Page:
|Resource monitoring tools||Peeks into the “top”/task manager during the test||Starts Dstat or Perfmon at the beginning of the test and simultaneously reviews them with the test graphs.||Integrates resource monitoring with the load generator. Resource utilization data is stored in the same place as the test results.||Sets up non-standard and business-related resource metrics.|
|Automation Tools||Prepares data and runs tests manually.||Writes shell-scripts to generate data and automate common tasks. Uses scheduled and delayed test runs if necessary.||Uses task automation tools like MSBuild, ant, and maven.||Uses CI-like system to launch tests automatically, including deployment, load generating and reporting.|
|Debugging Tools||Doesn’t use debugging tools.||Knows how to start a tracer/profiler/sniffer, collect data, and pass it to the developer/administrator for analysis.||Analyses data from tracer/profiler, and informs developers about localized problems. Uses Sniffer to diagnose network problems.||Know how to use debugger to analyse crash dumps. Can take stack trace dumps under load and interpret them.|
|Single Test||Examines basic aggregates: average, median, and standard deviations.||Considers distributions, percentiles and timeline graphs.||Uses pivot tables and graphs. Analyses request group slices. Analyses relations between resource monitoring and server responses.||Time taken for analysing single test is minimized.|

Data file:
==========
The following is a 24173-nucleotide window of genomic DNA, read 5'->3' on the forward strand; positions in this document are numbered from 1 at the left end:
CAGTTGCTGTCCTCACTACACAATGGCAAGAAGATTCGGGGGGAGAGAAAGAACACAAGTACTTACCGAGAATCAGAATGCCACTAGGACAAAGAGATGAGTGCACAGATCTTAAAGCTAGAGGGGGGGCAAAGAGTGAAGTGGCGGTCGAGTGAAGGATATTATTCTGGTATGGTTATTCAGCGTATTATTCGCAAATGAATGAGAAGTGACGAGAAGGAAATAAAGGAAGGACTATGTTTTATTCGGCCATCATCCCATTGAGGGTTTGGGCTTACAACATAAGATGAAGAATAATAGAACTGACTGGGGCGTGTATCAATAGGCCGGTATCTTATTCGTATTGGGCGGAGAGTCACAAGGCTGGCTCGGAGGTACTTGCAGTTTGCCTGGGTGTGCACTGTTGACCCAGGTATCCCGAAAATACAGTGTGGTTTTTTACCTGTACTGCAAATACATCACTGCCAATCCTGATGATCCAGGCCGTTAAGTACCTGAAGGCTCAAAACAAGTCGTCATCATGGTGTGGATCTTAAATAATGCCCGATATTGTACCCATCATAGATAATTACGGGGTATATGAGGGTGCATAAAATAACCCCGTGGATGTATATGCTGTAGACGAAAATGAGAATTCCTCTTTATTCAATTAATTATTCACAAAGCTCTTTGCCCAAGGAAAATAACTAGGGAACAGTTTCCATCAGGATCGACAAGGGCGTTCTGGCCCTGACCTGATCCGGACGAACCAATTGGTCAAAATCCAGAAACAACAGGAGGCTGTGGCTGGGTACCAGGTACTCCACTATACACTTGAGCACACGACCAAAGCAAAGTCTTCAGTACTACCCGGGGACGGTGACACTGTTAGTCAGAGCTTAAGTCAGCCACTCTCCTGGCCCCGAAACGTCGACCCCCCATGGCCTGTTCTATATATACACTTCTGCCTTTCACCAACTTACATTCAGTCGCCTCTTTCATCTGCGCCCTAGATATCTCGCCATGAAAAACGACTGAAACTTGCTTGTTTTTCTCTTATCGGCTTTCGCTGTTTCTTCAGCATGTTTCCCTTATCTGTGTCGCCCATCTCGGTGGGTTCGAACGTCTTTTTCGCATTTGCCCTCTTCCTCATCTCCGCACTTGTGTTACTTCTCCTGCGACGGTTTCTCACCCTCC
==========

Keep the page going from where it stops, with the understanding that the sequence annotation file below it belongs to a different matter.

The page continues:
|Tests Comparison||Compares two tests by their cumulative response times||Compares two tests by their response time distributions||Compares request group segments to localize the source of fluctuation||Analyses sequence of similar tests by several aggregate parameters.|
|Communication Skills||Prefers email and bug tracker as communication channels. Problems are solved not very fast.||Has established connections with developers and administrators, thus enabling faster problem resolution.||Joins administrators and developers in one-to-one discussions on the architecture, infrastructure and development of the service.||Management invites to meetings on service roadmap. Initiates himself meetings on performance problems in the system.|
|Teamwork||Requires significant time from colleagues for help and training.||Is able to step in for colleagues when they are sick or on vacation.||Actively helps colleagues and juniors to investigate problems. Writes useful notes and articles on the knowledge base.||Leads the team. Manages a group of subordinate load testers.|
If you liked this matrix, I recommend printing it and putting it on your wall. You can check off areas every time you improve a skill and when you gain a full level-up to the “Advanced” or “Expert” status.
Feel like you need more training? Here are some resources that might help you:
Or share your questions and comments here!